AUDIENCE FAVES

BIGGEST LITTLE FARM KEY IMAGE
“The Biggest Little Farm”

To stand out from such a vast field of contenders, proven audience appeal could signify a competitive edge for documentaries. Notably, a trio of films has secured such attention at film festivals and the box office. After garnering a nod for 2017’s “Last Men in Aleppo,” Feras Fayyad is once again in the thick of the Oscar race for his harrowing new film, “The Cave.” Winner of the People’s Choice Award at the Toronto International Film Festival, it gives new meaning to the term “underground resistance” as it chronicles the brave efforts of a team of female doctors to maintain a hospital in a cave during the chaotic Syrian Civil War.

Meanwhile, Sundance’s World Cinema Audience prize went to the environmental documentary “Sea of Shadows.” And at the domestic box office, family-friendly crowdpleaser “The Biggest Little Farm” racked up $4.3 million to go along with its IDA and Critics Choice nods.

DARK HORSES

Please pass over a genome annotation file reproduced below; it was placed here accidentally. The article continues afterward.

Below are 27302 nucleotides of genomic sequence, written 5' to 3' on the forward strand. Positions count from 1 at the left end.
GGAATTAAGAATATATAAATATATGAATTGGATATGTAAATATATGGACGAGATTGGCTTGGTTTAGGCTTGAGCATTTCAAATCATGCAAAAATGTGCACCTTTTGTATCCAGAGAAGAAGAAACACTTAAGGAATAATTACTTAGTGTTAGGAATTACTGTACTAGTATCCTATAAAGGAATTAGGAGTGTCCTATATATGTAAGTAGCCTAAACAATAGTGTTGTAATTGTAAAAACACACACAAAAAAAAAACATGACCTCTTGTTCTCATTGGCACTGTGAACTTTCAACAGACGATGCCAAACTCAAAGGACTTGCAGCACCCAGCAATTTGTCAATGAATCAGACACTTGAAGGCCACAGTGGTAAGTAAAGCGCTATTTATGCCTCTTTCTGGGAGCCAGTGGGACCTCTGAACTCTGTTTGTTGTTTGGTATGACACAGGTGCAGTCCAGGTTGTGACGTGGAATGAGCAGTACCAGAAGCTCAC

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“Midnight Family”

Every year, the shortlist springs a few unexpected surprises, and this 2019 should be no different. Several well-reviewed films are serious threats for a spot on the list, despite being relatively under the radar in the awards season so far. These include profiles of famous figures such as “Diego Maradona” and “Toni Morrison: The Pieces I Am,” musical retrospectives in “Rolling Thunder Revue: A Bob Dylan Story by Martin Scorsese” and “The Apollo” and pair of “midnight” titles in “Midnight Family” and “Midnight Traveller“. Pundits would also be smart to keep an eye on “The Elephant Queen” and “Maiden,” which recently won the NBR Award for Best Documentary.